Georgia Rep. Marjorie Taylor Greene.
- Reps. Marjorie Taylor Greene and Andrew Clyde have accrued more than $100,000 in fines for defying House mask rules.
- Greene has racked up more than $80,000 in fines, while Clyde has at least $30,000, NYT reported.
- The fines are taken out of their paychecks, but one lawmaker told CNN that Clyde found a way around paying them.
Republican Reps. Marjorie Taylor Greene and Andrew Clyde have racked up more than $100,000 in fines for refusing to comply with the House of Representatives’ mask mandate, The New York Times reported.
Greene has incurred more than $80,000 in penalties and has been fined more than 30 times for defying mask rules, the report said, while Clyde has incurred at least $30,000 in penalties and has been fined at least 14 times.
The penalties are taken out of the lawmakers’ paychecks, according to the Times. Greene and Clyde — who both represent districts in Georgia — have been fined so many times that the House Ethics Committee, which typically puts out a press release announcing each individual fine, started announcing the two lawmakers’ fines in batches.
However, Rep. Thomas Massie of Kentucky told CNN in July that Clyde has evaded his fines by changing his tax withholdings.
Massie told CNN that Clyde “went to payroll and had his federal withholding raised to $11,284 a month, so he only gets $1 of pay.”
He added: “Of course, it all goes to his mask fine. But he’ll have to be elected until 3,324 A.D. for [House Speaker Nancy Pelosi] to collect $15,000 in fines. Then when he files his tax return, he gets all his money back.”
A spokesperson for Clyde did not respond to the Times’ request for comment.
Earlier this year, the congressman, a member of the ultraconservative Freedom Caucus alongside Greene, received blowback for downplaying the Jan. 6 insurrection as “a normal tourist visit.”
Greene — who last month told the conservative news outlet Newsmax that she was not vaccinated against the coronavirus — has been a longtime critic of wearing face coverings while in Congress.
“I will continue my stand on the House floor against authoritarian Democrat mandates, because I don’t want the American people to stand alone,” Greene said last month, according to The Hill.
In response to the Times’ report, a spokesperson for Greene said in a statement that “the American people have had enough and are standing up against these outrageous and unconstitutional policies.”
While many congressional Republicans have remained incensed at the mask mandate, Greene has been especially vocal regarding her dislike of the health-related rule.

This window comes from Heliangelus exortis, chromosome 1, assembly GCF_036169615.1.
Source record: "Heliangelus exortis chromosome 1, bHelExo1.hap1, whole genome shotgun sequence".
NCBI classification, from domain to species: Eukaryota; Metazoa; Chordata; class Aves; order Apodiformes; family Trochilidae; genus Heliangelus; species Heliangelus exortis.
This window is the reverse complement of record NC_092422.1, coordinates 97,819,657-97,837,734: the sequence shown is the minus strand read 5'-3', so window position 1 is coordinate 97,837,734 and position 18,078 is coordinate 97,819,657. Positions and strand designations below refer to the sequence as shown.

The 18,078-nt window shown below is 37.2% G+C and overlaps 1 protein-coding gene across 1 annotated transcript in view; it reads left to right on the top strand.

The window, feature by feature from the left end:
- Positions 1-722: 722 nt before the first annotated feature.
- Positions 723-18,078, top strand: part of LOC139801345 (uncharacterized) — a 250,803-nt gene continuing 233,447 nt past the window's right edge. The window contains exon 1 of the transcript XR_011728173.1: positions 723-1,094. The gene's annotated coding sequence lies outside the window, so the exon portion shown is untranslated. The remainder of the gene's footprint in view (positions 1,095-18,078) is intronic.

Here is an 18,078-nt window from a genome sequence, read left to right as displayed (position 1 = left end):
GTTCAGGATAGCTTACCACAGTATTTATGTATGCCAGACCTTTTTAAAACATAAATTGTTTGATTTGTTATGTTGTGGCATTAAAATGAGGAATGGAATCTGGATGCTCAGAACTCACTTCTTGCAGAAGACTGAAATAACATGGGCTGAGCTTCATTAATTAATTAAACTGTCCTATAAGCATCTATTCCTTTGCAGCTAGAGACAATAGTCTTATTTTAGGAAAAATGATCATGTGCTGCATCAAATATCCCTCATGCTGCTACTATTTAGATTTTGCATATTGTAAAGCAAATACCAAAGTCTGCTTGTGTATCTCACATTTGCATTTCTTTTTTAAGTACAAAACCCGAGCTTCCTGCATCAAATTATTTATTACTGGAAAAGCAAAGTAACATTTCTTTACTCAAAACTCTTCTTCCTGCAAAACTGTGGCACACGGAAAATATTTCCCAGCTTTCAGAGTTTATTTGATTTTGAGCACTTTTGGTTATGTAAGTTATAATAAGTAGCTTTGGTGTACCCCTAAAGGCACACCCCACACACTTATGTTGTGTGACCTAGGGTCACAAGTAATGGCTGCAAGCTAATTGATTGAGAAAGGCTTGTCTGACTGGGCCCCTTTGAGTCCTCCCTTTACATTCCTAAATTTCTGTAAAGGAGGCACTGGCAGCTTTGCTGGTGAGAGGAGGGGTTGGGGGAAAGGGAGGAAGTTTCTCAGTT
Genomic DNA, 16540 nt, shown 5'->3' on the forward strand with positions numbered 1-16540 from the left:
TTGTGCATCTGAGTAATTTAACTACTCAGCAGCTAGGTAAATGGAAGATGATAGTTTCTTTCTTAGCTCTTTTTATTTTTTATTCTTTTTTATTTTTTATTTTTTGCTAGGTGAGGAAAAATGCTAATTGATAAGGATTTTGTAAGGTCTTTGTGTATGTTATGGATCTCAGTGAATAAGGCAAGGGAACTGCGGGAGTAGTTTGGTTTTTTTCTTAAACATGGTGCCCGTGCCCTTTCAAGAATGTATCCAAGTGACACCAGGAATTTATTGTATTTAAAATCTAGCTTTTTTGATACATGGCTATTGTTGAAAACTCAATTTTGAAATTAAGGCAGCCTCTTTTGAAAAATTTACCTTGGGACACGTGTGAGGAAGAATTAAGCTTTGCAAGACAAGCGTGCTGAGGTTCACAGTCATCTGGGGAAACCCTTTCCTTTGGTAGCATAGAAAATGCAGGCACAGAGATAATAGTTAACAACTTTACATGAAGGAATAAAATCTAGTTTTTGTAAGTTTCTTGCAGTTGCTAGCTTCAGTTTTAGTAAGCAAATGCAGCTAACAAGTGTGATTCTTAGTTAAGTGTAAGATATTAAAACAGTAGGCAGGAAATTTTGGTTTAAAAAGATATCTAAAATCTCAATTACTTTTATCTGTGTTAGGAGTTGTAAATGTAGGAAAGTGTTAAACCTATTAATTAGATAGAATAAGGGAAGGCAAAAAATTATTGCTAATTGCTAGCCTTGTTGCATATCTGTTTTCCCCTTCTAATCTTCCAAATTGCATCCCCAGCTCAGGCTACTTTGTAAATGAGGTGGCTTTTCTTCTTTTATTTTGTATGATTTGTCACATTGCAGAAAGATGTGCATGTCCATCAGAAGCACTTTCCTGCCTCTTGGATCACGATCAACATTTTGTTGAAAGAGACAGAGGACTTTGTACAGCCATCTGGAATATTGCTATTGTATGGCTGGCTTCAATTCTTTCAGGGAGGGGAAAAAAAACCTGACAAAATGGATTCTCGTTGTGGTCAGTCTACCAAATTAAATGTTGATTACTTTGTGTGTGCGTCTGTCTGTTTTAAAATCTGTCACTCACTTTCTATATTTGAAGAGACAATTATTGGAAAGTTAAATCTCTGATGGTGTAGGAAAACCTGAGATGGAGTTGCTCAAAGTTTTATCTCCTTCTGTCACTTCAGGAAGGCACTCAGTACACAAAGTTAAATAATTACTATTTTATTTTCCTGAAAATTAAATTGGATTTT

After comparing mask mandates to the Holocaust in May and apologizing for her comments the next month, the congresswoman then contrasted President Joe Biden’s calls to vaccinate Americans against the coronavirus with the Nazi regime.
“Biden pushing a vaccine that is NOT FDA approved shows covid is a political tool used to control people,” she tweeted in July. “People have a choice, they don’t need your medical brown shirts showing up at their door ordering vaccinations. You can’t force people to be part of the human experiment.”
Since the congresswoman made her aforementioned statement, the FDA has issued full approval for the Pfizer-BioNTech vaccine.
Greene, alongside Massie and Rep. Ralph Norman of South Carolina, earlier this year filed a lawsuit against Pelosi challenging the fines that have been issued to them for refusing to abide by the mask mandate.
The plaintiffs argue in the lawsuit that stepping onto the House floor sans mask “did not constitute ‘disorderly behavior’ because it did not disrupt the House’s operations or good order, nor is it otherwise unlawful conduct.”
However, in a court filing, Douglas Letter, the general counsel of the House of Representatives, said that proceeding with a mask mandate falls under the body’s constitutional powers to “govern its own chamber proceedings and to discipline its own members.”
He added: “This is particularly true here … where the resolution at issue is designed to protect the health of members and staff in the place where all full House debates and votes take place.”
Judge Reggie Walton of the US District Court for the District of Columbia earlier this month appeared skeptical of the arguments brought forth by the plaintiffs.